A week later Belle is ordered home to Illinois for some much needed rest. The other travelers on her boat were very interested in hearing her eyewitness account of the recent battle. One of the passengers happend to be Illinois govenor Richard Yates who, being moved by Belle’s story proposed to give her a commission in the army and upon learning her husband’s rank of lieutenant, made her a Major stating that he believed in “giving the women the best of it.”
In my never-ending quest to ferret out every detail of the lives of my ancestors, I have found some branches of my family tree to be more, shall we say, accessible, than others. Case in point: my mother’s entire family line. My mother’s parents were born in Hardin County,Tennessee where their families had lived for generations. But they spent their adult lives in Oklahoma where my mother was born. I don’t remember ever meeting any of her Tennessee extended family. One of the few family stories that made it from my grandparents, through my mother to me was my grandmother’s childhood memory of seeing show boats on the Tennessee River. The county seat of Hardin County, Savannah, is situated on this river.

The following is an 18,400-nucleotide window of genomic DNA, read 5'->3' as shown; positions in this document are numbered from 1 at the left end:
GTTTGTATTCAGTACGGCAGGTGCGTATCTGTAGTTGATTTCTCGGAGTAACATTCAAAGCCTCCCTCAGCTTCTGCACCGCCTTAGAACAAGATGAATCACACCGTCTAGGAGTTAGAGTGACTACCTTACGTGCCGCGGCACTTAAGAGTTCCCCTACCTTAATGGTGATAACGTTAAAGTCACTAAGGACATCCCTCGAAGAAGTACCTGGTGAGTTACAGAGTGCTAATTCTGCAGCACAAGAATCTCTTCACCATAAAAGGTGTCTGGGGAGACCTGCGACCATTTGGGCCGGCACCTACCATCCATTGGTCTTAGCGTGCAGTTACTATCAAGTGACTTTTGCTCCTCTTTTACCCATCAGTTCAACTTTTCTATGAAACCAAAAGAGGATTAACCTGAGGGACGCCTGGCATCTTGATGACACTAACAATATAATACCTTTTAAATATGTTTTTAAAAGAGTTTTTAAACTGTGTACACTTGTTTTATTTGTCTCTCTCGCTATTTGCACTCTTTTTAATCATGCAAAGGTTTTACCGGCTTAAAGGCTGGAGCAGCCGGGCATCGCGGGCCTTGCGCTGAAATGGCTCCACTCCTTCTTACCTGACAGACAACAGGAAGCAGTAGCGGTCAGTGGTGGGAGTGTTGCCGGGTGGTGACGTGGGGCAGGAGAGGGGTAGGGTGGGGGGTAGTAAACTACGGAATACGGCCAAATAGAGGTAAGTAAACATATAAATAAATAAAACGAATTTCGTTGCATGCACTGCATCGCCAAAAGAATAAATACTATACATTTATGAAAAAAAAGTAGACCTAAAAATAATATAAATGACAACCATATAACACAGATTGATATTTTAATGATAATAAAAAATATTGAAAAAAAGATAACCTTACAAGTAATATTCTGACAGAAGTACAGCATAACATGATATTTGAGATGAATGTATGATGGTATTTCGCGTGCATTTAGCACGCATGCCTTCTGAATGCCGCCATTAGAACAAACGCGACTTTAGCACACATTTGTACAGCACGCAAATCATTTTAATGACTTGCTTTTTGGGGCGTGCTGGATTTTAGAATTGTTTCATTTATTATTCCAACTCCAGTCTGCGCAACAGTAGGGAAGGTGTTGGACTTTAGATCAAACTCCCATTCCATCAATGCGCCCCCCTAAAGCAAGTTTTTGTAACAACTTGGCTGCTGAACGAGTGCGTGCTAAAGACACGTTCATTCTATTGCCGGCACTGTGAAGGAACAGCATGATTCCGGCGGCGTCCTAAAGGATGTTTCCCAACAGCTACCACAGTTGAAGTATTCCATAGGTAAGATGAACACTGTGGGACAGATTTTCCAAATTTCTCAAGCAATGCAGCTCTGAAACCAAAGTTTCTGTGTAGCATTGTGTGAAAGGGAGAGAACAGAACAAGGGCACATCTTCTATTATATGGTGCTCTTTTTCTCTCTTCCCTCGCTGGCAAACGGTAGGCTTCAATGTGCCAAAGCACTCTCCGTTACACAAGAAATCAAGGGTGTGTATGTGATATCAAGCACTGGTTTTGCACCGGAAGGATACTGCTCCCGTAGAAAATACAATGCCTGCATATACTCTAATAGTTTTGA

So having very few family clues to go on, I started looking for historical information that might give me some context for my ancestor’s lives in that place. Fortunately for me (although not so much for the soldiers involved) a major Civil War battle was fought in Hardin County….the Battle of Shiloh. Oh for a family diary about those days! Hey I can dream. Now you could probably fill many libraries exclusively with books about Civil War battles and the Battle of Shiloh is no exception. Surely somewhere in that sea of ink is something about Hardin County and the people who lived there.